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UNC Health Care in merger talks with Charlotte health system

Posted August 31

— UNC Health Care officials said Thursday that they are working to join forces with Charlotte-based Carolinas HealthCare System, creating a network of hospitals, related health facilities and physician practices stretching across most of North Carolina.

The two systems have signed a letter of intent to join their clinical, medical education and research resources, and officials said they expect to hammer out a final deal by the end of the year and, pending regulatory approvals, begin operating under a new, as-yet-undetermined name by next summer.

"It's a decision based in patient care and patient service," said Dr. William Roper, chief executive of UNC Health Care and dean of the UNC School of Medicine.

UNC Health Care includes UNC Hospitals in Chapel Hill and Rex Hospital in Raleigh, as well as hospitals and affiliated practices in Chatham, Johnston, Wayne and other counties, while Carolinas HealthCare is the largest health care system in the state.

Roper, who will serve as executive chairman of the new organization, said the deal is about surviving amid a shifting health care industry and its uncertain future.

"Health care is a bit chaotic right now. The waves are a bit choppy, and we want to join together with another strong partner so that we together can chart a good course for the future of health care in North Carolina," he said. "We think this is a big idea, a transformative idea, for our state and beyond."

The combined system will have enough leverage to drive down health care costs, Roper predicted. An analysis of recent hospital system mergers, however, shows costs continued to rise for patients and their insurance companies.

"There's no regulator that's going to make sure, if we have promises today that costs are going to come down, that that actually happens," said Dr. Kevin Schulman, a professor of medicine, business administration and global health at Duke University.

A spokeswoman for Attorney General Josh Stein said he would review the proposed merger to ensure that it benefits North Carolina consumers. Gov. Roy Cooper didn't comment on the deal Thursday, although he expressed concerns about such mega-mergers when he was attorney general.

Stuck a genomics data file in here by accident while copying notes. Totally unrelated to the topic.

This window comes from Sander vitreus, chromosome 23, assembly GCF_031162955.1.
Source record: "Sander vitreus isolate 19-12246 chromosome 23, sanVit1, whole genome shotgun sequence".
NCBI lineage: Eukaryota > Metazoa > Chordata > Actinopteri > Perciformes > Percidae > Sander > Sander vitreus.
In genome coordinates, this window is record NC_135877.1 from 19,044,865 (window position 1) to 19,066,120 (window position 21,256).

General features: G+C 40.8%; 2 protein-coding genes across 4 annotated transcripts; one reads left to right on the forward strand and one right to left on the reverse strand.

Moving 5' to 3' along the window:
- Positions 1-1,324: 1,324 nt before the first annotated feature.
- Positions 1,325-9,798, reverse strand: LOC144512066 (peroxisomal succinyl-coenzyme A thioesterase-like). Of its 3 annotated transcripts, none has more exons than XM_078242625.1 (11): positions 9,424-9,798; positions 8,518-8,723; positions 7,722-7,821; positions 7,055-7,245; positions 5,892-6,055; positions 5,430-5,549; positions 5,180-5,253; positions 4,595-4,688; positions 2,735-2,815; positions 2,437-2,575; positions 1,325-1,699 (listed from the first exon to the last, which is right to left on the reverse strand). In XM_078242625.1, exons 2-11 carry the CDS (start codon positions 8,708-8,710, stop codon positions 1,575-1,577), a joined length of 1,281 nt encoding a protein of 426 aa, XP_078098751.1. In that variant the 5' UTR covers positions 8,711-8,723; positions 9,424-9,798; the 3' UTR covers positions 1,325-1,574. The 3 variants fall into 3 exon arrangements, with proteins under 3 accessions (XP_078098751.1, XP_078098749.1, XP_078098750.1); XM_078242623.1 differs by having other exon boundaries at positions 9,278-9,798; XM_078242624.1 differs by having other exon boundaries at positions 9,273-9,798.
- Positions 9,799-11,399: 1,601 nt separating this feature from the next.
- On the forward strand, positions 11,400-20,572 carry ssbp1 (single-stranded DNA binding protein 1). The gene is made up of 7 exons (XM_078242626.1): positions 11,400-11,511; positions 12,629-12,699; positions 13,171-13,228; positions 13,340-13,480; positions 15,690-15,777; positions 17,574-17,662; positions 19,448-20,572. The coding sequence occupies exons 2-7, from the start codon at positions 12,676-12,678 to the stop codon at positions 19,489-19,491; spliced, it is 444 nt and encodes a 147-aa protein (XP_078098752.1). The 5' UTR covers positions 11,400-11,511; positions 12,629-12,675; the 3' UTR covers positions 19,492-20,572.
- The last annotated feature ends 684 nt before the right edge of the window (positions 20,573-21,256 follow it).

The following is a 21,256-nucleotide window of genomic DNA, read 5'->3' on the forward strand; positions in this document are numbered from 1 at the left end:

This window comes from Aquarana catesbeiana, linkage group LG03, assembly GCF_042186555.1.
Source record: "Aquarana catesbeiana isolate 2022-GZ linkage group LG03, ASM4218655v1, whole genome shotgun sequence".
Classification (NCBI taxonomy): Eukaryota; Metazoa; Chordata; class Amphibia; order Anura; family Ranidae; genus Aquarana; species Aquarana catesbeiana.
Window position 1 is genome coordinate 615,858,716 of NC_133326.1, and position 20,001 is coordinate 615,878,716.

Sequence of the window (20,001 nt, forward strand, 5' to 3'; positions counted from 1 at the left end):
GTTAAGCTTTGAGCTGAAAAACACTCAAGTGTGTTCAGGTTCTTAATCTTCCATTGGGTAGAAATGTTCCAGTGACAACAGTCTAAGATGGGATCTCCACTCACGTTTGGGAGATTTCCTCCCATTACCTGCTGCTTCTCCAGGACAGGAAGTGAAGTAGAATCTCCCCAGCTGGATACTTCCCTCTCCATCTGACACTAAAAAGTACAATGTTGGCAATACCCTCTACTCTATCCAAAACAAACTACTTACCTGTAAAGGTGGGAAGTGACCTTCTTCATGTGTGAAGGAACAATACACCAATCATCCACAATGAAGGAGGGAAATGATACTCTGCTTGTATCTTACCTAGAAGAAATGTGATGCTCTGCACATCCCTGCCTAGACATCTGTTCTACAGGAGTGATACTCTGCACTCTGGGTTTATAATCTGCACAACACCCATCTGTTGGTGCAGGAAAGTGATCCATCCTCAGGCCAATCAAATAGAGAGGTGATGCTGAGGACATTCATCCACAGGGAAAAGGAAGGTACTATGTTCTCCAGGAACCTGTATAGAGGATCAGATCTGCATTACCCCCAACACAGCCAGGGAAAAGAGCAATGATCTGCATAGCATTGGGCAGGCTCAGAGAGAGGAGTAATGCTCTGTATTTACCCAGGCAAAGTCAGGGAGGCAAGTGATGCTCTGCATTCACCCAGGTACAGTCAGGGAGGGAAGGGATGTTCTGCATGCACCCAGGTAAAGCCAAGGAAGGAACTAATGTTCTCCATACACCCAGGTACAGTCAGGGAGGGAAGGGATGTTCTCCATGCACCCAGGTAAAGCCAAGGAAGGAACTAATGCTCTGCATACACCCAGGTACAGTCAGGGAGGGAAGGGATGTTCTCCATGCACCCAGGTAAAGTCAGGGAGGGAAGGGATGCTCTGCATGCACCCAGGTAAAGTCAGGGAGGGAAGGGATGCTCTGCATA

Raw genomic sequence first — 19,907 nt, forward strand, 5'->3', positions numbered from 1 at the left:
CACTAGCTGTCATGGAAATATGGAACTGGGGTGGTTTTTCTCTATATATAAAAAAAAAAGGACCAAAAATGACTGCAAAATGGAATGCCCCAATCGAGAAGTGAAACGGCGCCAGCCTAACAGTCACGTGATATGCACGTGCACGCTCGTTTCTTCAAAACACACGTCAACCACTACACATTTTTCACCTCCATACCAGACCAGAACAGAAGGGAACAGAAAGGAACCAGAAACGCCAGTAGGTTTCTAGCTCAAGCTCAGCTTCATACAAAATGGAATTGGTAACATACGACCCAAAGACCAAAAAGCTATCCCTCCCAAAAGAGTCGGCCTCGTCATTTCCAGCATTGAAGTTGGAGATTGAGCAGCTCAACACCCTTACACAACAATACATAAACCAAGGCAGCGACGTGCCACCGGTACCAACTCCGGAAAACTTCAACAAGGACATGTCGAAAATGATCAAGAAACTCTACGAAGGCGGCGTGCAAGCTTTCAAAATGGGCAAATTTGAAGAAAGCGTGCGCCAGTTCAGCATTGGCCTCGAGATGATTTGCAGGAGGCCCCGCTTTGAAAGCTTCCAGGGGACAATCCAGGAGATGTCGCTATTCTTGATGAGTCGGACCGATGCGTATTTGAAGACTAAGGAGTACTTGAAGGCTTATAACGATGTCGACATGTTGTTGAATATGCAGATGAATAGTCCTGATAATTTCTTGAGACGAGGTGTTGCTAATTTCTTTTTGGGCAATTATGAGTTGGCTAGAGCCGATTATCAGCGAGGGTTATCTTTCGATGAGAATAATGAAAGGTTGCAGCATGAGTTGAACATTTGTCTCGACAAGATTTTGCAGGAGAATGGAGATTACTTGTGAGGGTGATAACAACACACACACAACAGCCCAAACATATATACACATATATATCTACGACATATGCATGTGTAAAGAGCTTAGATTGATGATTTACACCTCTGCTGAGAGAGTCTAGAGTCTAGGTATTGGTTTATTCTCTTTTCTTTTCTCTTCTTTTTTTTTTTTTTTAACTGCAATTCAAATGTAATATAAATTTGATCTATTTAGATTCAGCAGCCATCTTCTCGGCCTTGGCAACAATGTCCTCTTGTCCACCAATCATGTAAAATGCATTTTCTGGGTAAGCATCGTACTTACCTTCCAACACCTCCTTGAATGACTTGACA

The Federal Trade Commission also will weigh in on the merger, especially since the U.S. Justice Department filed an antitrust lawsuit last year against Carolinas Healthcare, alleging that the health system used its size in the Charlotte market to prevent insurers from sending patients to seek cheaper health care elsewhere.

"I'm concerned about consolidation and hospital markets in terms of the cost, in terms of the quality of care we receive, in terms of availability of services. Obviously, those are all unanswered questions at this point," Schulman said.

"Should we take ourselves out of the game and sit on the sidelines while health care consolidates around us? I don't think so," Roper said, adding that outreach remains the key to lower costs and better outcomes for patients.

"Diagnosing or preventing their illness, treating them early, keeping them out of the hospital" are important, he said.

Officials said some of the services the combined system will offer include the following:

  • Options for care close to home for both urban and rural populations
  • Seven nationally-ranked adult clinical service lines and nine nationally-ranked pediatric clinical service lines
  • Research opportunities to find new cures and change the way care is delivered
  • Nearly 1,400 active clinical trials to help uncover health solutions and deliver treatments
  • Physician training at the UNC School of Medicine, through more than 100 residency programs in a network of teaching hospitals across the state and through lifelong learning for providers
  • Collaboration with other health care providers to improve patient experience and bring affordable care to the state

"Together with UNC Health Care, we believe that the opportunities to be a national model and to elevate health in North Carolina are nearly limitless," Gene Woods, president and CEO of Carolinas HealthCare, said in a statement.

Woods, who is slated to become CEO of the combined system, cited rural health care and cancer treatment as two areas that will benefit from the merger.

"Since our organizations already serve almost 50 percent of all patients who visit rural hospitals in our state, we are perfectly positioned to participate in the reinvention of rural health care in partnership with others," he said. "Ensuring there is great health care in rural counties is not only important to our patients’ physical well-being, but is also vital to the economic well-being of those communities as well."

The Lineberger Comprehensive Cancer Center in Chapel Hill has been a National Cancer Institute-designated cancer center for more than 40 years and has received more than $70 million in cancer research grants for clinical trials. Meanwhile, the Levine Cancer Institute in Charlotte serves more than 10,000 new patients every year, and more than 1,000 of them participate in clinical trials in dozens of locations in North and South Carolina.

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